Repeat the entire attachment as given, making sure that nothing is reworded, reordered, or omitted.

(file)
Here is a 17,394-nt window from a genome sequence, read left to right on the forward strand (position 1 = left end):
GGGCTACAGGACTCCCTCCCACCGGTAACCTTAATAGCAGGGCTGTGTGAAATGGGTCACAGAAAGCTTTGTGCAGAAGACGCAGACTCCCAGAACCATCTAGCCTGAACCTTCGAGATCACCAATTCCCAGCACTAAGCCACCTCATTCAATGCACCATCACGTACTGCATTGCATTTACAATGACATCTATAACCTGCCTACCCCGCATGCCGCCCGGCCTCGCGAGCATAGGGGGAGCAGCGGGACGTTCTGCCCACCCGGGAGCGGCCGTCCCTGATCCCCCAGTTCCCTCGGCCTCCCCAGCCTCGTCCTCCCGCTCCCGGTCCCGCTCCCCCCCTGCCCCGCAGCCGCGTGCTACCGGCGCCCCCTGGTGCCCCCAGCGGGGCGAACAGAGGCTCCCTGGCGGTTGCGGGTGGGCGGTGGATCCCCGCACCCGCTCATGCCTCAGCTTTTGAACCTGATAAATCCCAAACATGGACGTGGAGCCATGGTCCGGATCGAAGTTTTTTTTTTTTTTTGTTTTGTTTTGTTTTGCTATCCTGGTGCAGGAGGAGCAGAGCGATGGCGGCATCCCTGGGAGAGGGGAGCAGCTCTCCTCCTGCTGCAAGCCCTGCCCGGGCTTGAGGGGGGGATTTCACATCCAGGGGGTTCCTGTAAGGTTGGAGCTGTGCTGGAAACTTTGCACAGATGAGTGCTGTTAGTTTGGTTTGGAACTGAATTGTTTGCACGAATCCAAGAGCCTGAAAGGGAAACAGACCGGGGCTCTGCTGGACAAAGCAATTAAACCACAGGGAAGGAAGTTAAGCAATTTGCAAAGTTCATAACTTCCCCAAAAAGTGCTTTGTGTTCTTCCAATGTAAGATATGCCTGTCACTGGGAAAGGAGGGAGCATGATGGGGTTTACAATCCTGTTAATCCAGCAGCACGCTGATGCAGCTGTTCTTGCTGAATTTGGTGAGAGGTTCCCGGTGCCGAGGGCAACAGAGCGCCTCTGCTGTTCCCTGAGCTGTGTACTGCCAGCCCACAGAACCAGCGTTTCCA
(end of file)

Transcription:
Here is a 17,394-nt window from a genome sequence, read left to right on the forward strand (position 1 = left end):
GGGCTACAGGACTCCCTCCCACCGGTAACCTTAATAGCAGGGCTGTGTGAAATGGGTCACAGAAAGCTTTGTGCAGAAGACGCAGACTCCCAGAACCATCTAGCCTGAACCTTCGAGATCACCAATTCCCAGCACTAAGCCACCTCATTCAATGCACCATCACGTACTGCATTGCATTTACAATGACATCTATAACCTGCCTACCCCGCATGCCGCCCGGCCTCGCGAGCATAGGGGGAGCAGCGGGACGTTCTGCCCACCCGGGAGCGGCCGTCCCTGATCCCCCAGTTCCCTCGGCCTCCCCAGCCTCGTCCTCCCGCTCCCGGTCCCGCTCCCCCCCTGCCCCGCAGCCGCGTGCTACCGGCGCCCCCTGGTGCCCCCAGCGGGGCGAACAGAGGCTCCCTGGCGGTTGCGGGTGGGCGGTGGATCCCCGCACCCGCTCATGCCTCAGCTTTTGAACCTGATAAATCCCAAACATGGACGTGGAGCCATGGTCCGGATCGAAGTTTTTTTTTTTTTTTGTTTTGTTTTGTTTTGCTATCCTGGTGCAGGAGGAGCAGAGCGATGGCGGCATCCCTGGGAGAGGGGAGCAGCTCTCCTCCTGCTGCAAGCCCTGCCCGGGCTTGAGGGGGGGATTTCACATCCAGGGGGTTCCTGTAAGGTTGGAGCTGTGCTGGAAACTTTGCACAGATGAGTGCTGTTAGTTTGGTTTGGAACTGAATTGTTTGCACGAATCCAAGAGCCTGAAAGGGAAACAGACCGGGGCTCTGCTGGACAAAGCAATTAAACCACAGGGAAGGAAGTTAAGCAATTTGCAAAGTTCATAACTTCCCCAAAAAGTGCTTTGTGTTCTTCCAATGTAAGATATGCCTGTCACTGGGAAAGGAGGGAGCATGATGGGGTTTACAATCCTGTTAATCCAGCAGCACGCTGATGCAGCTGTTCTTGCTGAATTTGGTGAGAGGTTCCCGGTGCCGAGGGCAACAGAGCGCCTCTGCTGTTCCCTGAGCTGTGTACTGCCAGCCCACAGAACCAGCGTTTCCA